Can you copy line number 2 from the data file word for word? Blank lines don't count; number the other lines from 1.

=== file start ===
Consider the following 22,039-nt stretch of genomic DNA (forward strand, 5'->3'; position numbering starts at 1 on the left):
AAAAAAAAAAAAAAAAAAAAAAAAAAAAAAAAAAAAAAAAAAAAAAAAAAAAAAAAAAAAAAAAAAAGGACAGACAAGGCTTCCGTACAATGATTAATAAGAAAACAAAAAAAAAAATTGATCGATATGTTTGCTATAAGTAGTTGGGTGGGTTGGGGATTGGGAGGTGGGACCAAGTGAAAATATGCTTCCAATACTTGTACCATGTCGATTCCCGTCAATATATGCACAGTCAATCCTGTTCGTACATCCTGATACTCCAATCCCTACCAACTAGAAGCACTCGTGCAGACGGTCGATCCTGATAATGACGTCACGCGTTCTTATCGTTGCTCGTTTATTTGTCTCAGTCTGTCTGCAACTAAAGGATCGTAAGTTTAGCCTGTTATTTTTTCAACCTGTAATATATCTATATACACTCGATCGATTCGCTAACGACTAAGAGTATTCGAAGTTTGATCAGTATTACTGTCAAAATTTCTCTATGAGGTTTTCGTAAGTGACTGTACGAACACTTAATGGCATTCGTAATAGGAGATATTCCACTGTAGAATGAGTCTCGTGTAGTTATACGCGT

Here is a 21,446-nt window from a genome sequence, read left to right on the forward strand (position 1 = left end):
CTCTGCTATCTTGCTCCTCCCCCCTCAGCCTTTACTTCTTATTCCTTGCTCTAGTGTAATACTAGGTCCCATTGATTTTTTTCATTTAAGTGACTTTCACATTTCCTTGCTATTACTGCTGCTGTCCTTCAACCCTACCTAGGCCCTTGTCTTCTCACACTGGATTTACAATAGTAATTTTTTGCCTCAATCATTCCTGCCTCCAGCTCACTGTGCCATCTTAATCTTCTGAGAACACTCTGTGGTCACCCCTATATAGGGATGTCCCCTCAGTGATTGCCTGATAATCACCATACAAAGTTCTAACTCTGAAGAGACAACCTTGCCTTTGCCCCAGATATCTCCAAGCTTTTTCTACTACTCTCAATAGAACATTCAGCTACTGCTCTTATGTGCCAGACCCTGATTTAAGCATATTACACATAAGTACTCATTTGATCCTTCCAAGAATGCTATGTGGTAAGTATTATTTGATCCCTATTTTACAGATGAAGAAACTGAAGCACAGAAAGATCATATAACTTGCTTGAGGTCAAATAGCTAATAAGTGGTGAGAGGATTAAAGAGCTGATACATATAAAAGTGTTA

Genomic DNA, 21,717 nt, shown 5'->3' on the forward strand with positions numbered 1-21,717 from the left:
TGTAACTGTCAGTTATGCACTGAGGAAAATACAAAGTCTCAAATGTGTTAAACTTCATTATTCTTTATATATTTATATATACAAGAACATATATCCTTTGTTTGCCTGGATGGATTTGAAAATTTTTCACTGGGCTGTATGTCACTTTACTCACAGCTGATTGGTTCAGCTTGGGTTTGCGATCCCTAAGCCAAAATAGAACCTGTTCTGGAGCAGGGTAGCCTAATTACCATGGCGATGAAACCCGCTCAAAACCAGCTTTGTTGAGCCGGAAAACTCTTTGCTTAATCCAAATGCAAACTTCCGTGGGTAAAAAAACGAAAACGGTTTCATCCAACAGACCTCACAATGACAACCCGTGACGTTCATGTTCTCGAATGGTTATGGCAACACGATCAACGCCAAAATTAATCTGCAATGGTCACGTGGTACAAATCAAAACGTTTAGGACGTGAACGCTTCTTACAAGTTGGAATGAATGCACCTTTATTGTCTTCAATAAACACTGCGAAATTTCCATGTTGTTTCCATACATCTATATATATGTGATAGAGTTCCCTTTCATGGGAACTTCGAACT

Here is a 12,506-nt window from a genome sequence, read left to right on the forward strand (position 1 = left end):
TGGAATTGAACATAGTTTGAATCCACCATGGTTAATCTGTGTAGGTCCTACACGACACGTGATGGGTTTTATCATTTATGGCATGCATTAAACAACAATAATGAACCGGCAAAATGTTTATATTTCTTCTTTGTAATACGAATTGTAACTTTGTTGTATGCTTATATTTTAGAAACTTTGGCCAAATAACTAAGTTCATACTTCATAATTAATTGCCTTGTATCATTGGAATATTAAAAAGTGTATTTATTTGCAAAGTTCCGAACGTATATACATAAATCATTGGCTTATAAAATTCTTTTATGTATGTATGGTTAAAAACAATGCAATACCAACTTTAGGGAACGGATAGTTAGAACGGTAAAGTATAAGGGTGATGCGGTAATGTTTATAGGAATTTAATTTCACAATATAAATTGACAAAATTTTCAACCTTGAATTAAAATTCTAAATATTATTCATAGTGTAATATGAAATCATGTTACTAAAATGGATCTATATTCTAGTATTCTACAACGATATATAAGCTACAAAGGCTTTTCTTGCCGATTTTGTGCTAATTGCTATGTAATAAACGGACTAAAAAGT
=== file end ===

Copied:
AAAAAAAAAAAAAAAAAAAAAAAAAAAAAAAAAAAAAAAAAAAAAAAAAAAAAAAAAAAAAAAAAAAGGACAGACAAGGCTTCCGTACAATGATTAATAAGAAAACAAAAAAAAAAATTGATCGATATGTTTGCTATAAGTAGTTGGGTGGGTTGGGGATTGGGAGGTGGGACCAAGTGAAAATATGCTTCCAATACTTGTACCATGTCGATTCCCGTCAATATATGCACAGTCAATCCTGTTCGTACATCCTGATACTCCAATCCCTACCAACTAGAAGCACTCGTGCAGACGGTCGATCCTGATAATGACGTCACGCGTTCTTATCGTTGCTCGTTTATTTGTCTCAGTCTGTCTGCAACTAAAGGATCGTAAGTTTAGCCTGTTATTTTTTCAACCTGTAATATATCTATATACACTCGATCGATTCGCTAACGACTAAGAGTATTCGAAGTTTGATCAGTATTACTGTCAAAATTTCTCTATGAGGTTTTCGTAAGTGACTGTACGAACACTTAATGGCATTCGTAATAGGAGATATTCCACTGTAGAATGAGTCTCGTGTAGTTATACGCGT